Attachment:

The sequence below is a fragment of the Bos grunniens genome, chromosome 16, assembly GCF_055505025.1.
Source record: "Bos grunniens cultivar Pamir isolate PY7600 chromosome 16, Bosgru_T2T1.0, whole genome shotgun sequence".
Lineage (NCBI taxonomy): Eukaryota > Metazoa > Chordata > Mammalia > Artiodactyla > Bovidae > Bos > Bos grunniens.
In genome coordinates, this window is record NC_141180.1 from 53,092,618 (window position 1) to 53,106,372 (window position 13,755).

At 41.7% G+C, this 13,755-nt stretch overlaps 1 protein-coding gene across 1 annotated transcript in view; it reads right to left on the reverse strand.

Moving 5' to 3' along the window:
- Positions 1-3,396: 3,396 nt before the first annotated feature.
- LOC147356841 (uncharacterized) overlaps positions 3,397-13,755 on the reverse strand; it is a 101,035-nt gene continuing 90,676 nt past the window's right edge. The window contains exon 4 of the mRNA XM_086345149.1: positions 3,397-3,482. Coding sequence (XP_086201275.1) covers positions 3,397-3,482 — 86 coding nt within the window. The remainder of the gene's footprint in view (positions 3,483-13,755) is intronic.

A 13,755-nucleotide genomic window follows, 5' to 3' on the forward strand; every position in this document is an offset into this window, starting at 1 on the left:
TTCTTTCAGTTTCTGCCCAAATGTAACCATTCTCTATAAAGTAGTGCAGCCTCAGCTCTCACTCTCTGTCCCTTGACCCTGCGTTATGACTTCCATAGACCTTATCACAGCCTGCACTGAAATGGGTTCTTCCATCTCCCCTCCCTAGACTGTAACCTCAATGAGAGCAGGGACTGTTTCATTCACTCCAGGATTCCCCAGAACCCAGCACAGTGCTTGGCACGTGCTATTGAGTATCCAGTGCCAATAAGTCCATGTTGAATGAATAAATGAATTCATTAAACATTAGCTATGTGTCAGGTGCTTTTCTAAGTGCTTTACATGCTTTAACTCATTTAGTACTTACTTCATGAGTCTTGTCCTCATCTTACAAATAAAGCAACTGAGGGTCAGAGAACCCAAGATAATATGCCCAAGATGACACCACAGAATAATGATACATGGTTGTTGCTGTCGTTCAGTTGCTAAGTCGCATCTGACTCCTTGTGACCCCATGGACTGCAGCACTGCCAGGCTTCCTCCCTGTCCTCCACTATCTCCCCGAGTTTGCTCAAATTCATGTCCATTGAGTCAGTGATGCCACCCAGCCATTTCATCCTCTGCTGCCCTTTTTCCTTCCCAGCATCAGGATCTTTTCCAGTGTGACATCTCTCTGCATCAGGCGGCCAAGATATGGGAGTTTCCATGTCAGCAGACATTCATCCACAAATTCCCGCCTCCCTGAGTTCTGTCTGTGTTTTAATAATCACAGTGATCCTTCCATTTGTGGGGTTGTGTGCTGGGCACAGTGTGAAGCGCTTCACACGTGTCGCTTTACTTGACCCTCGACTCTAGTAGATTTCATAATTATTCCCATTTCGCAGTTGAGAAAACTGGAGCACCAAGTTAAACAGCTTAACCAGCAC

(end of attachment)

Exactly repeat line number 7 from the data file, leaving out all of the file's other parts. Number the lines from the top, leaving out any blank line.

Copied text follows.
- Positions 1-3,396: 3,396 nt before the first annotated feature.